Carmen Gloria Feijoo is still passionately in love. A Professor of Molecular Biology, images of the love of her life decorate her office at the Universidad Andrés Bello in Santiago de Chile. On the wall behind her desk is a coloured drawing of black and gold-striped zebrafish. “A present from a student,” explains Carmen Gloria Feijoo. “Just like these here,” she says, pointing to a colourful swarm of small ceramic angel fish and other cardboard fish on a pinboard. “When my students go to congresses, they often return with something for me – usually in the form of a fish.”
For more than 23 years, Feijoo has been working with zebrafish. As the genes of these animals are very similar to those of humans they are used as model organisms to investigate human diseases. Together with the eight scientists in her research group, she explores the cellular and molecular mechanisms that control inflammations of the mucus membrane in the gut of zebrafish. Her research goal: “Amongst other things, we want to discover which natural substances protect the gut from tissue damage. Our basic research could, for instance, prove of interest to biotechnology or in the context of Alzheimer’s that is exacerbated by chronic inflammations.”
The fact that Feijoo became a scientist is a consequence of her intrinsic urge to understand connections. Whilst studying biochemistry, her lecturers advised her to go into industry. After a brief taster of the aquaculture sector, however, Feijoo realised that her place was in research. She went to the Universidad Andrés Bello to take a doctorate, which she completed under Professor Miguel Allende, the first zebrafish researcher in South America – a decision she is still glad about to this day.
For Feijoo, being a researcher is no ordinary job. “You have to fall in love with your research, over and over again, and want to get to the bottom of all the questions that crop up.” An attitude she demonstrates to the people around her: “Ninety-eight percent of your experiments will fail, and you will have to repeat them many, many times before you get a result. You just have to take deep breaths and carry on.”
At least once a week, Feijoo checks the aquarium room. Here, the creatures that enable her research live in an area of some 40 square metres: thousands of zebrafish of various ages in 180 aquariums. “Fish are like people. Sometimes they get ill, or they’re cold or hungry. You have to take good care of them.”
Carmen Gloria Feijoo came to Germany with a Georg Forster Research Fellowship. Apply now for a fellowship for postdocs and experienced researchers who contribute to sustainable development!
The most important tool she uses to investigate the immune response of mucus membrane in the gut of living zebrafish is a confocal microscope, an optical microscope that visualises the animals’ immune cells in 3-D images. “Unfortunately, we only have one of them for 300 people in our faculty. We can only conduct experiments if we have booked a slot for the microscope.” The extent to which these conditions hinder her work was something Feijoo realised in 2016 and again in 2019 when her Humboldt fellowship took her to the Centre for Organismal Studies at Heidelberg University. “In Professor Jochen Wittbrodt’s lab there were three confocal microscopes for 20 people. I was able to do much more research and implement my ideas. It was crucial for my career.”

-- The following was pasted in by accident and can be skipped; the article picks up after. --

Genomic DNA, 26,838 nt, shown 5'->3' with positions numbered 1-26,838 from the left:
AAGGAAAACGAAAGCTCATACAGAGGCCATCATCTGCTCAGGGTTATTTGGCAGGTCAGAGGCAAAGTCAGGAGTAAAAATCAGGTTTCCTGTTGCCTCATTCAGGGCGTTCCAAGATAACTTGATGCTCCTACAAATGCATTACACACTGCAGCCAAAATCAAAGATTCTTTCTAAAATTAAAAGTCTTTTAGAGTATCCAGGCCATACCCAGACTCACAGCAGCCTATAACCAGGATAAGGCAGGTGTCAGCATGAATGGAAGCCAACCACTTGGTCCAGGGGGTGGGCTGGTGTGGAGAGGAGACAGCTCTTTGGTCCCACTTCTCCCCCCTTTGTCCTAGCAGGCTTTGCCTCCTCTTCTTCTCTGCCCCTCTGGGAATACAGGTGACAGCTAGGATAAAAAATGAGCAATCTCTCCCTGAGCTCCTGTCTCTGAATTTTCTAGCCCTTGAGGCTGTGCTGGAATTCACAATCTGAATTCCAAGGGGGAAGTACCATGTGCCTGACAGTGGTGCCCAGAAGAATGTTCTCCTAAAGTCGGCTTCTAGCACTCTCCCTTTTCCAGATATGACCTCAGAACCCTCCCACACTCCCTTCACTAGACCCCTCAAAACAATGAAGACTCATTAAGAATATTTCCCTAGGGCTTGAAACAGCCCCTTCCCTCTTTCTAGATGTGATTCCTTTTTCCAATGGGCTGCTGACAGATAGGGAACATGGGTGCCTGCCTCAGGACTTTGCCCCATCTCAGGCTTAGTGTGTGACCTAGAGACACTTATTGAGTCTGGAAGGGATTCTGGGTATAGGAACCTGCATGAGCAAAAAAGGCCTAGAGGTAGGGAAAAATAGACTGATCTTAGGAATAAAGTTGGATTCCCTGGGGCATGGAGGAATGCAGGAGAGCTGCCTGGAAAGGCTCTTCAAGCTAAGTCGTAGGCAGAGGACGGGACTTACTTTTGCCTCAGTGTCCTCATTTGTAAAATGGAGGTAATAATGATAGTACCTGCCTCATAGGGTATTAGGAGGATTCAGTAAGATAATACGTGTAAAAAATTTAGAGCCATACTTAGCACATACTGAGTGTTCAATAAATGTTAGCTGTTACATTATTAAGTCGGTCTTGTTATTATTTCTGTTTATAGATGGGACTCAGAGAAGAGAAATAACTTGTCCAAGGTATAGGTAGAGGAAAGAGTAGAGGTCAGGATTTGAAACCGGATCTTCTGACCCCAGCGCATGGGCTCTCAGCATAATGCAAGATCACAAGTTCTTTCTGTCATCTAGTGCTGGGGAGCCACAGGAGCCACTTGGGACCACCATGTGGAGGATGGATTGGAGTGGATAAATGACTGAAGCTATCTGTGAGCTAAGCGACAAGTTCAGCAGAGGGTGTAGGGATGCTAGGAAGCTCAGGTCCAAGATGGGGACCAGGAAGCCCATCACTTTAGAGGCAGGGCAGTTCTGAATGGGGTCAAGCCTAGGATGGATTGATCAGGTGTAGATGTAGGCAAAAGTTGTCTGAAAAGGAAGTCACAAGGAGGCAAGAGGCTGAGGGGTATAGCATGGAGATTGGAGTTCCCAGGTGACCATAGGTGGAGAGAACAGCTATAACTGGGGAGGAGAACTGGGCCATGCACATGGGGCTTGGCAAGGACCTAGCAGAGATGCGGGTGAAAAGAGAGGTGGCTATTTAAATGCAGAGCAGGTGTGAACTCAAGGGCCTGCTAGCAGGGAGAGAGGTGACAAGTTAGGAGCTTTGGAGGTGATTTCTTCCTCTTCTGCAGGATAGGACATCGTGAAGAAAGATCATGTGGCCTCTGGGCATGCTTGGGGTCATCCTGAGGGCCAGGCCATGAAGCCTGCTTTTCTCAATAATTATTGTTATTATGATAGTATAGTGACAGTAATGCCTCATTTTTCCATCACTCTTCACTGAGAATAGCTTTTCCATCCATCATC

Since 2020, she has been sharing these insights in Chile in the role of a Humboldt Foundation ambassador scientist. In cooperation with the German Academic Exchange Service and the Heidelberg Latin America Centre she tells students and young researchers about the possibilities in Germany. “Many think nobody is interested in cooperating with Chilean researchers or you have to speak German in order to get a fellowship.” Feijoo puts an end to such preconceptions.
And something else is important to her. Feijoo wants to see more women in science and ensure they have equal opportunities in a non-discriminatory working environment. To this end, she also visits schools and talks about her career path. In 2019, only 22 percent of full professors were women.
In the country report on Chile compiled by the Leibniz Institute for the Social Sciences, the following reasons are cited: “In the case of Chile, institutional sexism is the most important explanation for the under-representation of women in higher education, especially at higher leadership level, but also in research.” Feijoo says, “Thanks to the feminist protests against the abuses in higher education in 2018, the government and universities felt the strength of Chilean women. Since then, people have been trying to find a way of improving the conditions for women. But I really don’t know whether it needs to take so long for things to change noticeably.” In some cases, young women don’t want to go into research at all, partly because they fear they will not be able to combine a scientific career with their plans for a family – and partly out of self-doubt. One question that she frequently hears, exclusively from young women, is “Am I good enough?” Feijoo encourages them to take the initiative to collaborate on projects abroad themselves and apply for a Humboldt Fellowship.
Feijoo has a vision of a more equitable science world: “We shouldn’t just look at CVs and publications but how engaged someone is in their research and under what conditions.” Reviewing her own career, she notes, “You have to be patient and have a thick skin, but you can make it.” She inherited this optimism from her father. As a young man he started two bakeries in Chile and encouraged Feijoo to follow her own path – support that she wants to extend to others, too. “Anyone considering a career in research or a fellowship in Germany can turn to me at any time. Have confidence and go for it anywhere in the world!”
Author: Esther Sambale